A lot of companies say they want to be innovative and entrepreneurial, “but if you don’t change mindsets regarding allowing new ideas to come in … you won’t foster an innovative culture,” Rodabaugh says. There are plenty of stats about women leaders performing better and building better relationships in the boardroom, she adds, “so you can look at the dollars and cents, but it’s about innovation of thought — when you’re comfortable having conversations with people who aren’t like you.”

Bridgestone Americas IT is shifting to agile and DevOps, and the skillsets needed for those roles “aren’t elbows-deep technologists,’’ Rodabaugh says. So she is looking for people who understand strategy and can build relationships with stakeholders and motivate teams. “I do anticipate we’ll be filling more of those roles with either women inside the [IT] organization or women we recruit from outside.”

Rodabaugh makes no bones about her goal to bring more women into an IT organization and industry that is traditionally male-dominated. “Being a woman, it’s something I can’t ignore,’’ she admits.

If there were any implicit biases when she was hired, Rodabaugh didn’t feel them. “I did get, ‘Oh my god, I can’t believe we have a woman CIO,’’’ she recalls. “So it was clear to me based on the feedback I got from the team and others across the organization, they saw this as part of the importance that our leadership and executives are putting into having diversity at the leadership level.”

Although Rodabaugh says she felt a little uncomfortable being “a proof point,” it’s also not a unique position for her to be in. “If I can set an example that allows others that aren’t the same … to feel more comfortable at work, they’ll bring their best self to work, and that helps everybody.”

A client base that is diverse and growing

Like automotive, financial services is another traditionally male-dominated industry. When Tom South became CIO of Northern Trust a little over two years ago, he reorganized the IT function into tech subgroups and was hiring for four new senior roles.

Tom South, CIO, Northern Trust

Tom South, CIO, Northern Trust

Northern Trust leadership talked to a few outside executive recruiting firms and explicitly asked whether they “have the ability to generate a diverse slate of candidates for those roles,’’ which was the “single biggest criteria,’’ South recalls.

“This is not about my proclivity,” he says. “Northern Trust is growing very rapidly globally and the client base is evolving to look very different demographically than in the past.” But, he adds, “I believe it to my core as well.”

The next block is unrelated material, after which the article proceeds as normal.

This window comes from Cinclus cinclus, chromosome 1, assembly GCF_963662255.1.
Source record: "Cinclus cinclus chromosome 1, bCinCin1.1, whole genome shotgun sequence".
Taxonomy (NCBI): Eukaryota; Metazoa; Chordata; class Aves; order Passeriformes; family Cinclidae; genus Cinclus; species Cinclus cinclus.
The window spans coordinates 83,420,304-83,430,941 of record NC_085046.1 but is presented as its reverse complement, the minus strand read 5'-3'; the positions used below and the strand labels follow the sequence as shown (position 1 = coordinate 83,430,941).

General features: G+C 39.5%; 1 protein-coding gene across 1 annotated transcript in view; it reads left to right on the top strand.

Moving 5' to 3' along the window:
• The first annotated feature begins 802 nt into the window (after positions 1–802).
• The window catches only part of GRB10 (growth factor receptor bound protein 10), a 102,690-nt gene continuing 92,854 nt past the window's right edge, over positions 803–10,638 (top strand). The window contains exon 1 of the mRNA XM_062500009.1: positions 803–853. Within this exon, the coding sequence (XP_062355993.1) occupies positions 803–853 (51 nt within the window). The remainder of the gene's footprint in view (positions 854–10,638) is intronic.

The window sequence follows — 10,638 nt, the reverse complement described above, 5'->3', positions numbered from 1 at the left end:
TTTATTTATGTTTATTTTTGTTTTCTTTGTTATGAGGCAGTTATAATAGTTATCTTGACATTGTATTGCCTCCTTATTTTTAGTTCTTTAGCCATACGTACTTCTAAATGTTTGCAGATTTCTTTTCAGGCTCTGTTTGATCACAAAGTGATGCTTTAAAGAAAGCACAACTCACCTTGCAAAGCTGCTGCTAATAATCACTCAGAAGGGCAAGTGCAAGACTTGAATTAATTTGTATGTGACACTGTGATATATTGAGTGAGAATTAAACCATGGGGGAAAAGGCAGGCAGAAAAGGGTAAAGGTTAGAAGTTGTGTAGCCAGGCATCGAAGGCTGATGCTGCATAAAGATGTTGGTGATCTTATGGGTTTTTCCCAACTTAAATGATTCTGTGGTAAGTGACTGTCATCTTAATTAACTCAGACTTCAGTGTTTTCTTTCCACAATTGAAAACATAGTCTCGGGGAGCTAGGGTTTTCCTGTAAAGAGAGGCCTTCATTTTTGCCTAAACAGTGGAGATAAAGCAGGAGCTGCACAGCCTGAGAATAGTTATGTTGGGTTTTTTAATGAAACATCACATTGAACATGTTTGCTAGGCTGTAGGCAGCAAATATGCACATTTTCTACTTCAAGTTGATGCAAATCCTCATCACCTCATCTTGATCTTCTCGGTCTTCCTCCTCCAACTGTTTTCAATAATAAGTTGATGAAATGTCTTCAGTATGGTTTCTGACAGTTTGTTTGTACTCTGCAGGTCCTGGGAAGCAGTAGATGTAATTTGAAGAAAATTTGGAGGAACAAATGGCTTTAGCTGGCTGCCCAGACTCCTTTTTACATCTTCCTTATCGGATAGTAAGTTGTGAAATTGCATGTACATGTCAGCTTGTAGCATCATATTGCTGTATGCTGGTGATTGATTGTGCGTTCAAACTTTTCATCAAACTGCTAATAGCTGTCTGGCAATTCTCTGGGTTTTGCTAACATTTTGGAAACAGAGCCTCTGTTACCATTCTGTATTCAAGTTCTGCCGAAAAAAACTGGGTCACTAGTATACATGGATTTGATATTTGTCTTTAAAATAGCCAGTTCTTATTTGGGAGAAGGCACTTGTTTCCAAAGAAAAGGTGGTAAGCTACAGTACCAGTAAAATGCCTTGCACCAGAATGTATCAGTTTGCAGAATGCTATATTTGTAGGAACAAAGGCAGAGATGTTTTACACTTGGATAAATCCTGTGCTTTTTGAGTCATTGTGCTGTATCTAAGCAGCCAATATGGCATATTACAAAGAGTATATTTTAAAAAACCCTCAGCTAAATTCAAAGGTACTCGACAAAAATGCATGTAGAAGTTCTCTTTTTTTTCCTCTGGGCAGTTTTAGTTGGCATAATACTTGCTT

This filtered the group of recruitment firms quickly, he says. Ultimately, Northern Trust hired two females, one white male, and one male with a diverse background.

“We thought this was a really good, diverse slate,’’ South says. Today, six hires out of 10 are female in their India and UK offices.

Echoing the other CIOs, South says he and fellow company leaders also believed diversifying the leadership team would generate new and challenging thinking. “The kind of communication we participate in changed. Listening became more of a skill, and not everyone was particularly entrenched in their thinking,’’ he says.

For example, one of the women South hired two years ago to run the company’s largest application development group changed the pace of delivery and reestablished the benchmark for a high-performance culture, he says. 

About seven months ago, he asked her to become the global CTO and run the infrastructure organization. “She was blown away,’’ he recalls. Although the woman said she didn’t feel qualified, having never worked on the infrastructure side of the company, South told her, “This is exactly the reason I want you.” Ultimately, the woman took the job.

He says there are not many global financial services firms that have female CTOs. The company’s APAC and EMEA offices also have female regional CTOs.

“I’m partly convinced with senior leadership being more diverse, we’re attracting more diverse candidates,’’ South says. “There is no empirical data, but I don’t think we’d be able to do that without overt effort.”

Because Northern Trust is highly focused on client relationship development, South says leadership believes having a more diverse base of employees has “given us a better chance to build sustained, long-term relationships.”

Diversifying to help ease the IT talent shortage

Mark Hill, CIO of UK-based Mason Frank International, a niche IT recruitment firm specializing in Salesforce, says the logic around why diversity in IT has gained momentum is quite simple: Everyone uses technology, yet the people behind it are not wholly representative of the customers they serve.

Mark Hill, CIO, Mason Frank International

Mark Hill, CIO, Mason Frank International

“The problem is that technology has been male-dominated for a long time, with a 75% male workforce, according to data from the NCWIT,’’ Hill says, in reference to the National Council for Women and Information Technology. “With precious little change in the female-to-male ratio in the past 10 years, that gap is not being reduced fast enough.”

As a white, middle-aged CIO who worked with very few non-white or non-male tech professionals in the first phase of his career, Hill says his passion for diversity is driven by two motives.